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Questioning the center perspective’s representation mode the Plant Plié project tries to move beyond the traditional frame and classical organization of the spectator as a subject in front of an object. The aim is a more direct and dwelling engagement with the surroundings adding a temporal and bodily dimension to the works through it’s repetitive and reflective visual progression and foldings.

The motive is depicted successively from new angles integrating time as proces into the visual expression as scenic experiences gradually unfolding creating a synthesis of multi-perspective views based on the movement of the body of the viewer rather than a one-dimensional and one-directed view.

The plant Agave Americana is chosen as motive based on its character as ‘cultivated nature’. It is a large succulent plant of the Asparagaceae family. It grows in tropical and subtropical regions worldwide and has a powerful leaf rosette with gray-green leaves. It can in tropical areas grow up to 1.75 meters long and 20 cm wide and flowers after 10 to 15 years. In colder climates it can take up to 50 years to bloom. The flowers are pale yellow and pollinated by butterflies and bats.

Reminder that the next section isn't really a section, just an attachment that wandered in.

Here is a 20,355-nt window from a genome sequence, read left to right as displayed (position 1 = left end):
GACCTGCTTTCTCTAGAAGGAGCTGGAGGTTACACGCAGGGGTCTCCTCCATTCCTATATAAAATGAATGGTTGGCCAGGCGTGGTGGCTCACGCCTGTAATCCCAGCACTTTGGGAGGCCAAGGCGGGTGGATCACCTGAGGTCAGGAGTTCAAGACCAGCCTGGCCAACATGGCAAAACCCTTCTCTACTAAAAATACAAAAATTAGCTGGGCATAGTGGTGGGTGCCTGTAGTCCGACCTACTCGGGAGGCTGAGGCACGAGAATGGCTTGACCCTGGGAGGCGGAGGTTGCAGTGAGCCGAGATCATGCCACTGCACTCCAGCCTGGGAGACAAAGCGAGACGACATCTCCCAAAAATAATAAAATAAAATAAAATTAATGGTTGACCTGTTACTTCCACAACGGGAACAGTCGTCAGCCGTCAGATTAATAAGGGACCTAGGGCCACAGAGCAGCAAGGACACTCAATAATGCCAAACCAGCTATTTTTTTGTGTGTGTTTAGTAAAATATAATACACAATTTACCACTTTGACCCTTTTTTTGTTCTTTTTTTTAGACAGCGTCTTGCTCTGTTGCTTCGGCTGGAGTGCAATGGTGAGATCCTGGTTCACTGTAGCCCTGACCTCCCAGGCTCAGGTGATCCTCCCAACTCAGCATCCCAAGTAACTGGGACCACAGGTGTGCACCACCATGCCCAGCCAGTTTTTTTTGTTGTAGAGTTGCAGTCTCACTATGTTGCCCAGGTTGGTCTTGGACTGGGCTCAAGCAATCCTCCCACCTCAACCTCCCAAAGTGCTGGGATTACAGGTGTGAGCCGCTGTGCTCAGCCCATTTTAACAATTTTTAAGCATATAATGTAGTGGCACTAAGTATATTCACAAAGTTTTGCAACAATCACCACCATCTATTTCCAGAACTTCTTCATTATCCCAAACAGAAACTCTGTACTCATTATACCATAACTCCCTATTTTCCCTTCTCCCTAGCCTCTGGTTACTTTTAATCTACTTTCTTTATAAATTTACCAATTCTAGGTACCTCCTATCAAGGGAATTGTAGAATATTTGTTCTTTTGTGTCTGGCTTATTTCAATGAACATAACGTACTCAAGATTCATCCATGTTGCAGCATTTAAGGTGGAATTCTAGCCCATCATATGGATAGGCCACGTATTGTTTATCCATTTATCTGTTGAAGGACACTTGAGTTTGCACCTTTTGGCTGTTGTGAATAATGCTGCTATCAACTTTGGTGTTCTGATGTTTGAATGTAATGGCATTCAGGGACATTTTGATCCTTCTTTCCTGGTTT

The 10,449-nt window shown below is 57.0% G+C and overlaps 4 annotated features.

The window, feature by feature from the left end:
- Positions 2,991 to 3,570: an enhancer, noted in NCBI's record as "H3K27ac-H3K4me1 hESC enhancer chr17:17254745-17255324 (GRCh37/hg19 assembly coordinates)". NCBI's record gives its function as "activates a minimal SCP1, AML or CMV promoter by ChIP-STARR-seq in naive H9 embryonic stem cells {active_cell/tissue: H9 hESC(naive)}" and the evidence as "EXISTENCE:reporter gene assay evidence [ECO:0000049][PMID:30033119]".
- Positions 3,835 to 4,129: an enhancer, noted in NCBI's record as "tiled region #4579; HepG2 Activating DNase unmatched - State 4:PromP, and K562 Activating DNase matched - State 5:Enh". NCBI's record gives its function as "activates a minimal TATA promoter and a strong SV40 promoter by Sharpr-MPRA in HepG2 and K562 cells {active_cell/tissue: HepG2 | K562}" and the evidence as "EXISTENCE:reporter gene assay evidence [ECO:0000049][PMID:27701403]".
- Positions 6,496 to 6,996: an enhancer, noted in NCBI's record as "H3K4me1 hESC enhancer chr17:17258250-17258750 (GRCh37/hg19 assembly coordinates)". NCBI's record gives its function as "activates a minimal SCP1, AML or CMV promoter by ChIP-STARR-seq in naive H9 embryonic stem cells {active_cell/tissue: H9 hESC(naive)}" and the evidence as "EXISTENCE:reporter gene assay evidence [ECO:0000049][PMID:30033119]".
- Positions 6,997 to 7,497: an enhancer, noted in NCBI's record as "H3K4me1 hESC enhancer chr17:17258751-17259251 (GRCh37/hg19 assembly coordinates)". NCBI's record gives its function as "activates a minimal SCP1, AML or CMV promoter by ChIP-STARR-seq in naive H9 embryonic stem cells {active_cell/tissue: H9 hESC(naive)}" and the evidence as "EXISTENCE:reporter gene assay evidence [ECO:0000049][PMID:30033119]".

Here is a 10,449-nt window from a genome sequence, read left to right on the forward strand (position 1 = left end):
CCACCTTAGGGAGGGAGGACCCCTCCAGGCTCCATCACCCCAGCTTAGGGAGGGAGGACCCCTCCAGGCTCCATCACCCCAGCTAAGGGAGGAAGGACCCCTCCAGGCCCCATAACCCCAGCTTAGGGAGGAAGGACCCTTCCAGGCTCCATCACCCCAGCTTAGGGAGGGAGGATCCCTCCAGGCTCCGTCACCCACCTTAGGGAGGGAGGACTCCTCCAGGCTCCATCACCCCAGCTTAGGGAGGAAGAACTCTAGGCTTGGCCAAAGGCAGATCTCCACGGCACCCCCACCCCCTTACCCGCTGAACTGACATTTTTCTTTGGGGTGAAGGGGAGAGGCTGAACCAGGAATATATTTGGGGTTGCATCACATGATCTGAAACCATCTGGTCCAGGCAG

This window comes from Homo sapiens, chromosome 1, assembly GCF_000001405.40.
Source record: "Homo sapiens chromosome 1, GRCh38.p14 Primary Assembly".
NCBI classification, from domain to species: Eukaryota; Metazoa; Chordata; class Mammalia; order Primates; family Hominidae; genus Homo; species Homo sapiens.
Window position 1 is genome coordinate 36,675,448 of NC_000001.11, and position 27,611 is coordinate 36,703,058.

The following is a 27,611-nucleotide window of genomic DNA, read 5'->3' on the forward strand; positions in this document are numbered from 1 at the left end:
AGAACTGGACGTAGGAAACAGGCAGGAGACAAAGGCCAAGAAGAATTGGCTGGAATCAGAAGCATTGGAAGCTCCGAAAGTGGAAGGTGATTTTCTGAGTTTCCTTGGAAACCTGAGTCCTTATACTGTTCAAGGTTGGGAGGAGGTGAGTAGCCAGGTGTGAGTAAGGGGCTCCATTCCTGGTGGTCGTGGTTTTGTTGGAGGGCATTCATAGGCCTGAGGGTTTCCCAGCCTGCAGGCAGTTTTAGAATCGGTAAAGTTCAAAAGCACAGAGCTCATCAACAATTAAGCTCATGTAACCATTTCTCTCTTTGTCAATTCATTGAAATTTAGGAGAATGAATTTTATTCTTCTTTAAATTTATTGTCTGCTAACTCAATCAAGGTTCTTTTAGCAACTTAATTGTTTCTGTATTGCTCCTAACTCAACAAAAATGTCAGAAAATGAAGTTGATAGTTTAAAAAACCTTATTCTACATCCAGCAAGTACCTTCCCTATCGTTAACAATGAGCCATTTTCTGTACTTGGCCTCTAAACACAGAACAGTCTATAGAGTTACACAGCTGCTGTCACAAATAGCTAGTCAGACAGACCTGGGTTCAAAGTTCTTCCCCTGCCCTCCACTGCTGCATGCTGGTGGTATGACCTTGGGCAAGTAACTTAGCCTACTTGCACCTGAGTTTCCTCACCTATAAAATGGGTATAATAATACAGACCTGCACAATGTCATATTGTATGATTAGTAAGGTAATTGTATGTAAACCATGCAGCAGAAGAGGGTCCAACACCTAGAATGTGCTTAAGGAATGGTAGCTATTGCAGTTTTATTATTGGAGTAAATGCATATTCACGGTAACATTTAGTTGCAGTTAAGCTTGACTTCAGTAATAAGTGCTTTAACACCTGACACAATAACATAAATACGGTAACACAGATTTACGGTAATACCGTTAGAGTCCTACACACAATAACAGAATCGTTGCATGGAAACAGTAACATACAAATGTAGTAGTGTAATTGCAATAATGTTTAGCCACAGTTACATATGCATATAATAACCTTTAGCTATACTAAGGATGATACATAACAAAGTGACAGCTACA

Its  many antiseptic, wound-healing and anti-inflammatory healing qualities makes it a positive example of a cultivated nature. The juice can be used internally to control the growth of decay bacteria in the stomach and intestines. The Aztecs and Mayans used agave juice and egg whites to make a poultice that was then laid on wounds to speed healing. A poultice made from the root and the leaves are often used to treat a toothache.
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